Baybayin is an ancient Philippine script which was first recorded in the 16th century. The term baybay means “to spell,” or “spelling” in Tagalog. The Spanish made sure to maintain documents of the script during the colonial era.
This project, titled Baybayin, explores the script as it is most commonly found today: as an artistic expression of one’s Filipino heritage. Baybayin takes a look at tattoos and the connection between a desire to express individuality and a connection to one’s roots. The first set of images depict everyday situations: waking up in the morning, spending a day in the park, or getting ready for the weekend, situations where the tattoos reveal themselves ever so slightly, unbeknownst to those who have the tattoos. The latter 3 images, studio images, invoke an internal space, a personal and subconscious space.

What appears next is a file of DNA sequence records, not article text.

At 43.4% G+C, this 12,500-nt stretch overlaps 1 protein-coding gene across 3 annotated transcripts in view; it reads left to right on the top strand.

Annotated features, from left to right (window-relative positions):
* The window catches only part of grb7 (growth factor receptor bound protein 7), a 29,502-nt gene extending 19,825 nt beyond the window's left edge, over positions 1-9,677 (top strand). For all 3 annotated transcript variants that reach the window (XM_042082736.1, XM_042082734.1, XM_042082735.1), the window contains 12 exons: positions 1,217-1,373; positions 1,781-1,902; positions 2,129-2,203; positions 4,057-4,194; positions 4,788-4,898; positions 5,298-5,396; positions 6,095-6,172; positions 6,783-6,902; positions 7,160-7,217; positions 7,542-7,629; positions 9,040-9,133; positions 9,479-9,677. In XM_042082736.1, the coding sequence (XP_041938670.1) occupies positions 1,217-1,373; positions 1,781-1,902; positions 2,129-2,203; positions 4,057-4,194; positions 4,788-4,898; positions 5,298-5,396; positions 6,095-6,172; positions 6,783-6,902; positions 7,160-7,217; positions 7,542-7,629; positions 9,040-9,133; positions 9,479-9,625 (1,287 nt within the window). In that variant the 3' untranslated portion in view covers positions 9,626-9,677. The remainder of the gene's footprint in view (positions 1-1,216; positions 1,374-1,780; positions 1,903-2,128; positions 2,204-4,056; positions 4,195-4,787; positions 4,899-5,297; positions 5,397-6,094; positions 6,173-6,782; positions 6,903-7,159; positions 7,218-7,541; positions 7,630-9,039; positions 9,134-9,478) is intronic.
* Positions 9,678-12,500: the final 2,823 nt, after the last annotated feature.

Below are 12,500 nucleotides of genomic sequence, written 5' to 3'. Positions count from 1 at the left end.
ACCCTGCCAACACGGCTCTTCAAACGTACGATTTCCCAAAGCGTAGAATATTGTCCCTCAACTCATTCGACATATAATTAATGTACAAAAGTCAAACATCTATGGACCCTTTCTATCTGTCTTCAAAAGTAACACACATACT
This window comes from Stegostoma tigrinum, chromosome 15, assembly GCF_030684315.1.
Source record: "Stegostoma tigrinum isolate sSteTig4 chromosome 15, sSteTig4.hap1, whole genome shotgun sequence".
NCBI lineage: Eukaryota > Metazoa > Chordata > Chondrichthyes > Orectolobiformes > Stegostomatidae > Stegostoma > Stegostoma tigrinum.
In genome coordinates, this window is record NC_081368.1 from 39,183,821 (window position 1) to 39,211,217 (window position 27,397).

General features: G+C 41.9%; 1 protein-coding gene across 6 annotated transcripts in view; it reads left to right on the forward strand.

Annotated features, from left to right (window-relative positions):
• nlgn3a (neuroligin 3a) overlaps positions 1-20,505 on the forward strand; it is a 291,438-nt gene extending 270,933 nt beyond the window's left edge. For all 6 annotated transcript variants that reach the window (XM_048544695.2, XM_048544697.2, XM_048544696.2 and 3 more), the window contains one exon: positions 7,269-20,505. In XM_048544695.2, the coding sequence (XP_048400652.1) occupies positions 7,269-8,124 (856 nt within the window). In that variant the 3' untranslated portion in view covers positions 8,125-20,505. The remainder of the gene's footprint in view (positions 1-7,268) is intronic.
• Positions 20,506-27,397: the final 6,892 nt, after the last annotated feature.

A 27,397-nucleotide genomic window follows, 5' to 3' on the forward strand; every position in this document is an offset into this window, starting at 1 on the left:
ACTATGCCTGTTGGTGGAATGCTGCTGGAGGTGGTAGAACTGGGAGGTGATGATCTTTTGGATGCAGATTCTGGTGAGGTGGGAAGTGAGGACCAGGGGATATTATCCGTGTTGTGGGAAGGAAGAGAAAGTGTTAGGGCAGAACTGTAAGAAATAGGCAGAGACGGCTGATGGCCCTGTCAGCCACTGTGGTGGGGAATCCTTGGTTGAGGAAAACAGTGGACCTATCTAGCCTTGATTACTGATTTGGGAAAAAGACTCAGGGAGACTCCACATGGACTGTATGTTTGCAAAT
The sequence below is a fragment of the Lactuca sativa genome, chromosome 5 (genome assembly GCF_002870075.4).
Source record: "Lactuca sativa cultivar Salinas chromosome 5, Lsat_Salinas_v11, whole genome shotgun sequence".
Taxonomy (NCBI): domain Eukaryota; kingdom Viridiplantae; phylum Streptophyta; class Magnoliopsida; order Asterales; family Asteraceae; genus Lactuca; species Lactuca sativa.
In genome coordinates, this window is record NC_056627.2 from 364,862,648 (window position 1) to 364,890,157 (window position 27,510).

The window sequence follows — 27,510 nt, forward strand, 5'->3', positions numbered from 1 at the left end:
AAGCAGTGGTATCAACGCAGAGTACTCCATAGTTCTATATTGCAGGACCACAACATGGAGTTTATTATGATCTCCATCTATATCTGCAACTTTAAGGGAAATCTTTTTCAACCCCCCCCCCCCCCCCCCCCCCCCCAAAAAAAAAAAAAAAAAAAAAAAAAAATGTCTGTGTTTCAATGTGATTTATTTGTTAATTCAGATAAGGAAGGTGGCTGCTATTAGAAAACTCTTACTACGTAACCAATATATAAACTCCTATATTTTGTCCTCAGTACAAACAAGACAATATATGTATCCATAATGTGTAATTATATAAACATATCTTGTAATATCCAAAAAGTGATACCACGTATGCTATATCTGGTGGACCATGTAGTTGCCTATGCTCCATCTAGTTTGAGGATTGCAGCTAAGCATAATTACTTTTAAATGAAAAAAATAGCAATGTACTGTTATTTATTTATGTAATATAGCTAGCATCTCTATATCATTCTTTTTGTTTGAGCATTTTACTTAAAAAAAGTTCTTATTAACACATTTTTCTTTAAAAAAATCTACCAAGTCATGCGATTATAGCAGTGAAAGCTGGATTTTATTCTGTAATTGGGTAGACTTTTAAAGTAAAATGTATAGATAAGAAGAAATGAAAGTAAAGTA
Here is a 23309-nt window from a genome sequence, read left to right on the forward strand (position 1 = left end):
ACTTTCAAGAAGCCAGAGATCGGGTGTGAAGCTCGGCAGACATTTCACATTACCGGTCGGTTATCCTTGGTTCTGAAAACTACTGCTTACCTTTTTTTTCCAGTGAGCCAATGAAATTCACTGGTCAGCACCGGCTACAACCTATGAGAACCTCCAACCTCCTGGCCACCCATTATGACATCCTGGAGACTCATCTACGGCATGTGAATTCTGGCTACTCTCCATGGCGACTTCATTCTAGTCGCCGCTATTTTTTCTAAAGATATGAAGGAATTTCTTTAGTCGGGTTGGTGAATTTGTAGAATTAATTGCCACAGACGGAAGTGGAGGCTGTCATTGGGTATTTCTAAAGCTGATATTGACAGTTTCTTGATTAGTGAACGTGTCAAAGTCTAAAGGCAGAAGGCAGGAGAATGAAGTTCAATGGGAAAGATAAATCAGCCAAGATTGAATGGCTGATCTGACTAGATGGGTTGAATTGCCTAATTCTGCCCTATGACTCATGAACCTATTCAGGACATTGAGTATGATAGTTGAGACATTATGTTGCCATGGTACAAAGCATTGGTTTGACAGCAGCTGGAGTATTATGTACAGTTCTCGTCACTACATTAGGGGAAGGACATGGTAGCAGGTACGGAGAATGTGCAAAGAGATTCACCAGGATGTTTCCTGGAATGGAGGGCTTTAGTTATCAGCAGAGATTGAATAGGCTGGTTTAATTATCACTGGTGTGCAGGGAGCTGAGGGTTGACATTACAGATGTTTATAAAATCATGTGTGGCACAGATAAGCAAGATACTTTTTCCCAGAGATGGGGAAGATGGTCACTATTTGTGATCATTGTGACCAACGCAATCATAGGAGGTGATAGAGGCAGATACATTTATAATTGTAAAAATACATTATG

The photographs propose a duality in the the choice to have these tattooed. Tattoos are permanent, with each carrying a different meaning. There are, however, often covered up and you would only really know they are there if you are shown them or if you chance upon them. The tattoos seemingly want to escape being concealed, and show themselves when we least expect them to.
(click the images to enlarge them)